Archive technical drawings of the Intake 1 upgrade project — released as part of the agency’s bid package for their temporary saltwater wedge mitigation project — are dated from 1984 to 1986, placing the project in the same time period as the 1989 construction date Haney cited.
Insurer warns of danger
Outside experts have also made the Sewerage and Water Board aware of the risk its west bank water supply faces.
In 2016, the public utility commissioned insurance giant Swiss Re for a study on the resilience of its facilities in the face of major hazard events, with a concentration on rain storms and hurricanes.
Among those facilities was Algiers Intake Station 1. The report revealed the number of pumps inside the station: three, each capable of pumping 15 million gallons of river water per day.
The report told more, though, in what it omitted: Any mention of Algiers Intake Station 2, confirming it was out of service at the time of the report’s preparation. Swiss Re actually noted the lack of redundancy in only having one intake functional, saying if it was shut down, Algiers would lose water in a day.
That one-day figure comes from the amount of drinking water kept in reserve tanks at the Algiers Water Plant. Sewerage and Water Board records show there are two 5 million gallon tanks. The plant produces approximately 10 million to 15 million gallons of drinking water per day.
A July 2008 Sewerage and Water Board press release issued when a fuel spill on the river threatened the intakes, forcing their temporary closure, warned the west bank of the single-day water supply.
The 24 hours of reserve supply actually significantly exceeds that of other nearby water systems. According to a spokesperson, Jefferson Parish’s east bank system holds only six hours of backup drinking water, and the Jefferson Parish west bank system has just five hours.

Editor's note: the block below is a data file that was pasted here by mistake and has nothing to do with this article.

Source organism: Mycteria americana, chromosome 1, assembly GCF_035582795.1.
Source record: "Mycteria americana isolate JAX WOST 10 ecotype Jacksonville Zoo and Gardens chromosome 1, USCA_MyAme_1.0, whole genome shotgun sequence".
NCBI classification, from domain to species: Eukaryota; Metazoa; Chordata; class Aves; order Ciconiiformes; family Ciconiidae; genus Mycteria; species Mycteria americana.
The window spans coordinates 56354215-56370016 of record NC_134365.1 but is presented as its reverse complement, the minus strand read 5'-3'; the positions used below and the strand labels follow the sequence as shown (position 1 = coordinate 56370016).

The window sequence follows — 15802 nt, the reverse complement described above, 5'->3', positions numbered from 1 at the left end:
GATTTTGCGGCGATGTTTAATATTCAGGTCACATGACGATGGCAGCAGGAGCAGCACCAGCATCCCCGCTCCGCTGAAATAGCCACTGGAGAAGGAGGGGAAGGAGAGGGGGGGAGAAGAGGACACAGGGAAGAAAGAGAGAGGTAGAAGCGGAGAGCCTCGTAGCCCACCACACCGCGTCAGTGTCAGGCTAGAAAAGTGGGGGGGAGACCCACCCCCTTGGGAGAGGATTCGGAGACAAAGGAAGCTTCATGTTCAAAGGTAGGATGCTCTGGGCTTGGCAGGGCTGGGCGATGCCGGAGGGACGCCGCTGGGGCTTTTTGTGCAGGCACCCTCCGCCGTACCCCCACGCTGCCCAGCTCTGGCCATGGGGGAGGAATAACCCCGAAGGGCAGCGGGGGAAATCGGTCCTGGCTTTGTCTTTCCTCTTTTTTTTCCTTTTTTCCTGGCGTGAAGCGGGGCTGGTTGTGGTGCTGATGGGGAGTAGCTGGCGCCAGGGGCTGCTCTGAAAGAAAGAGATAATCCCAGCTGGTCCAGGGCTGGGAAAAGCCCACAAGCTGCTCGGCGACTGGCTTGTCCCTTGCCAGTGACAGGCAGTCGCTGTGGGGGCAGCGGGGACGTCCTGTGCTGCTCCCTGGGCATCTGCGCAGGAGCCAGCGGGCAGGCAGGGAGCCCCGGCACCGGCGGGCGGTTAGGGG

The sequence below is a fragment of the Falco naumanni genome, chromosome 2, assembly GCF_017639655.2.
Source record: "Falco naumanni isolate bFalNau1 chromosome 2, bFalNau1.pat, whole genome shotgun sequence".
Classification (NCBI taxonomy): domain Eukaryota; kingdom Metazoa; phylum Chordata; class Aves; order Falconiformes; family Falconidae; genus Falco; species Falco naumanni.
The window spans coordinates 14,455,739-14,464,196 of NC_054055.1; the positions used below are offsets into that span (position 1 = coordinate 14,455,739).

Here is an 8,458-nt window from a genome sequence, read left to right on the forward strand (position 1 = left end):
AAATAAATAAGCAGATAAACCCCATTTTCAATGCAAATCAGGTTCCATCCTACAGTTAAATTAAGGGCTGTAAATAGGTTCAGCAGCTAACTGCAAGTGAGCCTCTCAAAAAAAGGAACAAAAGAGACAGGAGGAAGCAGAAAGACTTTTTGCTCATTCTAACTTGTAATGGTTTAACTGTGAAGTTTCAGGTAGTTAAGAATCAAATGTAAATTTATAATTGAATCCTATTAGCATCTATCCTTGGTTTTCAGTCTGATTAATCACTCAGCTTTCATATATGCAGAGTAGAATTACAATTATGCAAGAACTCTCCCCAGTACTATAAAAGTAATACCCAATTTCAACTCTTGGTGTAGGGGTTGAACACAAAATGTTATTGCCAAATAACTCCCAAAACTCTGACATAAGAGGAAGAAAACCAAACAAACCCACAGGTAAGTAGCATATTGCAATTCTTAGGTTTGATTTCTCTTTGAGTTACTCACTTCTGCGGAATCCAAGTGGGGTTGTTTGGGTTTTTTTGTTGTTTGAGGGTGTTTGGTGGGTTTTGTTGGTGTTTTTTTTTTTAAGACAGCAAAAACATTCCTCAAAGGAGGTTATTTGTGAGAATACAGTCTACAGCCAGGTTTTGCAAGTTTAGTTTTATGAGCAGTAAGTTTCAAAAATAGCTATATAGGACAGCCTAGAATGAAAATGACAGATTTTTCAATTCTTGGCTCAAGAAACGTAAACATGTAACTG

The Algiers Intake Station 2 outage appears to have continued into 2023. GPS records of Sewerage and Water Board staff tasked with taking samples of the raw water entering the west bank system from February through June show consistent daily visits to Algiers Intake Station 1, but there are no corresponding visits at all to Station 2.
Employees acknowledge one working west bank intake
Until the Sewerage and Water Board’s confirmation of the Algiers Intake 2 outage in response to questions, the most conclusive proof of the lack of water supply redundancy on the west bank — and especially board employees’ knowledge of it — came from the minutes of Sewerage and Water Board staff meetings in January and February.
As part of a quickly halted effort to raise water and sewer rates, the Sewerage and Water Board planned to hold public engagement sessions around the city to take the pulse of customers. First, they tested the meeting formats on their own staff across four days. Part of the meetings used tabletop exercises to gather opinions from the employees of what the board’s spending priorities should be.